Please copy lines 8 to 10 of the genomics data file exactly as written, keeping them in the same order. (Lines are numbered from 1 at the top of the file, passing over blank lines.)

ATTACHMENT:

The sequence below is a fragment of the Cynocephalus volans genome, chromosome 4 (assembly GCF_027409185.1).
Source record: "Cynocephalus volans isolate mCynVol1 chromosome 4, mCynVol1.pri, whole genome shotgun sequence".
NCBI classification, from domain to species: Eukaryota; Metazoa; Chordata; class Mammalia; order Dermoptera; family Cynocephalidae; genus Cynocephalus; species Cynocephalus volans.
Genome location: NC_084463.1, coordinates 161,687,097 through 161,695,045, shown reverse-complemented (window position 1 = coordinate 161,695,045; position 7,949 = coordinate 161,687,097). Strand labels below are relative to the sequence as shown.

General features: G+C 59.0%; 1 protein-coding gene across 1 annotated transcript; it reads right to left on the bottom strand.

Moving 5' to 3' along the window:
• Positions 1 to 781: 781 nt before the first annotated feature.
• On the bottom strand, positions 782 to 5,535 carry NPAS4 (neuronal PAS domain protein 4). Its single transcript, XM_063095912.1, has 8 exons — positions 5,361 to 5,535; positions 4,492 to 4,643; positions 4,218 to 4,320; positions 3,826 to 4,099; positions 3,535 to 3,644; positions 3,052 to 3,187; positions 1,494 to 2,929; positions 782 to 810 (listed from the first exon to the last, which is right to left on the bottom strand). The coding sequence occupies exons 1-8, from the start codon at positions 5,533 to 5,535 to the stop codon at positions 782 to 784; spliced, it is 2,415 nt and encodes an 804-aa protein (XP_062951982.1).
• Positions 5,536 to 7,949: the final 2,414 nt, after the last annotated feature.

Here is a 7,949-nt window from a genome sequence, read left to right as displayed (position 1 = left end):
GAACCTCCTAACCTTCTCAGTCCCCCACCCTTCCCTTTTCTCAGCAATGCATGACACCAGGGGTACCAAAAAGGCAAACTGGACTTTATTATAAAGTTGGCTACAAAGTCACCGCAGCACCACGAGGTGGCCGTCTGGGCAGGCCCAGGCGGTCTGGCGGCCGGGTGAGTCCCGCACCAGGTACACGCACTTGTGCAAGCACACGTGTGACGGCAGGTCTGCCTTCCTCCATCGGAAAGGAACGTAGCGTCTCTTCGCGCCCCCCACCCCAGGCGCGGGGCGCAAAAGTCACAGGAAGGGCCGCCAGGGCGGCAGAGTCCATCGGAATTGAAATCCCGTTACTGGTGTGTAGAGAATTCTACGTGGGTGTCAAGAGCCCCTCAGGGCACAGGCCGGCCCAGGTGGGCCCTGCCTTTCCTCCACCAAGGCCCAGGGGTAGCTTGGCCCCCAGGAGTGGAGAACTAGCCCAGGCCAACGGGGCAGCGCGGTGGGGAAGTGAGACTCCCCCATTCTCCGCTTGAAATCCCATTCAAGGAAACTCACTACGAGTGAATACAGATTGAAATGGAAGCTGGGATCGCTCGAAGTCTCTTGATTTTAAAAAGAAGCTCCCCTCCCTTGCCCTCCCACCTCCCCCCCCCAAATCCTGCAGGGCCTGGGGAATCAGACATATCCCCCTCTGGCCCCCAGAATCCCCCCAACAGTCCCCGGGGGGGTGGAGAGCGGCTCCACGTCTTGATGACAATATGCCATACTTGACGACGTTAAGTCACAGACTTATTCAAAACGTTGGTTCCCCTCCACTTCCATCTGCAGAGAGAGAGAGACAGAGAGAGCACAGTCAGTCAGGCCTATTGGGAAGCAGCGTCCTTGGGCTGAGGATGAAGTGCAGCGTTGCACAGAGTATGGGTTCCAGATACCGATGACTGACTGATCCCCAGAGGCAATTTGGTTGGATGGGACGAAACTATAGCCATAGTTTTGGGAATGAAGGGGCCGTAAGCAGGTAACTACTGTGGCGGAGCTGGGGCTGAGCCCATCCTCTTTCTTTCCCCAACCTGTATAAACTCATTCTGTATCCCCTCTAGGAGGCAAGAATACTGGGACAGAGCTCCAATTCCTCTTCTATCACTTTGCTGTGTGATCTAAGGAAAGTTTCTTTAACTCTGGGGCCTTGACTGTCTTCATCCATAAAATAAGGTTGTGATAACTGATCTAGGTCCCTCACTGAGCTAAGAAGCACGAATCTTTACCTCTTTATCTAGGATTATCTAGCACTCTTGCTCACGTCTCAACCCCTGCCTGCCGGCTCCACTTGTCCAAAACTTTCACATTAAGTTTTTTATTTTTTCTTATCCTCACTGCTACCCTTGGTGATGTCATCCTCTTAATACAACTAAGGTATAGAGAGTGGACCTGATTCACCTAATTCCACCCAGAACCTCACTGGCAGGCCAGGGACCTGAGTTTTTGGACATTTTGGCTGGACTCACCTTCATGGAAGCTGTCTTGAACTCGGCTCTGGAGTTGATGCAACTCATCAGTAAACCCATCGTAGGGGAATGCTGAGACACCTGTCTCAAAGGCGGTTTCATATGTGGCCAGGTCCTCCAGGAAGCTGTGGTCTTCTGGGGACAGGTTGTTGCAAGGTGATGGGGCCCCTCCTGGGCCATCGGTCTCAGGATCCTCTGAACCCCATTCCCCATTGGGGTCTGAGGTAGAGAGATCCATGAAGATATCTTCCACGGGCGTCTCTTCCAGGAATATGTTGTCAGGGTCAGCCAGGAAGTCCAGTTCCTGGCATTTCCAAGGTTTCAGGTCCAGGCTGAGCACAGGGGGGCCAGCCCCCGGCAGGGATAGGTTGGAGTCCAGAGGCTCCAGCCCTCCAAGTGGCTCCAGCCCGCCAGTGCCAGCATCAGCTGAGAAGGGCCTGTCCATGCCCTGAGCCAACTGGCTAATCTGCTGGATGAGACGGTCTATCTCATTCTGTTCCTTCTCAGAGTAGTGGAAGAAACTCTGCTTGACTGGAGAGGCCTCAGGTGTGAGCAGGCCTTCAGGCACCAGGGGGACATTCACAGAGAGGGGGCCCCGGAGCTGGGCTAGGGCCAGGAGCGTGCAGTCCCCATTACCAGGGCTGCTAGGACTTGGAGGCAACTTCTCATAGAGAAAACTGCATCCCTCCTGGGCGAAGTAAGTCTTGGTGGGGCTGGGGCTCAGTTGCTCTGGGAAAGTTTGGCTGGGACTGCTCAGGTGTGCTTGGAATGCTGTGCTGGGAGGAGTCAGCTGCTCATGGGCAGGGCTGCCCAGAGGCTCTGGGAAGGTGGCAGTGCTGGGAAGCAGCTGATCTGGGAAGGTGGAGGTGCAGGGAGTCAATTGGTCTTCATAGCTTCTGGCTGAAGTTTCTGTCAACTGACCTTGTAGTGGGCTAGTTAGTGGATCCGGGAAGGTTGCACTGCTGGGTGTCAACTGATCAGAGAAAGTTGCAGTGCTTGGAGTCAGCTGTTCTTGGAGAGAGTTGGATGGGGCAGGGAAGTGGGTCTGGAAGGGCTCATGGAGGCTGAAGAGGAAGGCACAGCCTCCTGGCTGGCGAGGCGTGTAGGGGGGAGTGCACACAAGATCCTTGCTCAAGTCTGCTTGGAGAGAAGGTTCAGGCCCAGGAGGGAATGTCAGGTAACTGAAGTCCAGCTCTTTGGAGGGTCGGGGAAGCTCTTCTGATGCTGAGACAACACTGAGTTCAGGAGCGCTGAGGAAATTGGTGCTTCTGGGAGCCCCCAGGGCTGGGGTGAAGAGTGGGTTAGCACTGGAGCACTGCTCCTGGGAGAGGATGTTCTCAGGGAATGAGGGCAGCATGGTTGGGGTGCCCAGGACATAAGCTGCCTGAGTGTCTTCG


• On the bottom strand, positions 782 to 5,535 carry NPAS4 (neuronal PAS domain protein 4). Its single transcript, XM_063095912.1, has 8 exons — positions 5,361 to 5,535; positions 4,492 to 4,643; positions 4,218 to 4,320; positions 3,826 to 4,099; positions 3,535 to 3,644; positions 3,052 to 3,187; positions 1,494 to 2,929; positions 782 to 810 (listed from the first exon to the last, which is right to left on the bottom strand). The coding sequence occupies exons 1-8, from the start codon at positions 5,533 to 5,535 to the stop codon at positions 782 to 784; spliced, it is 2,415 nt and encodes an 804-aa protein (XP_062951982.1).
• Positions 5,536 to 7,949: the final 2,414 nt, after the last annotated feature.

Here is a 7,949-nt window from a genome sequence, read left to right as displayed (position 1 = left end):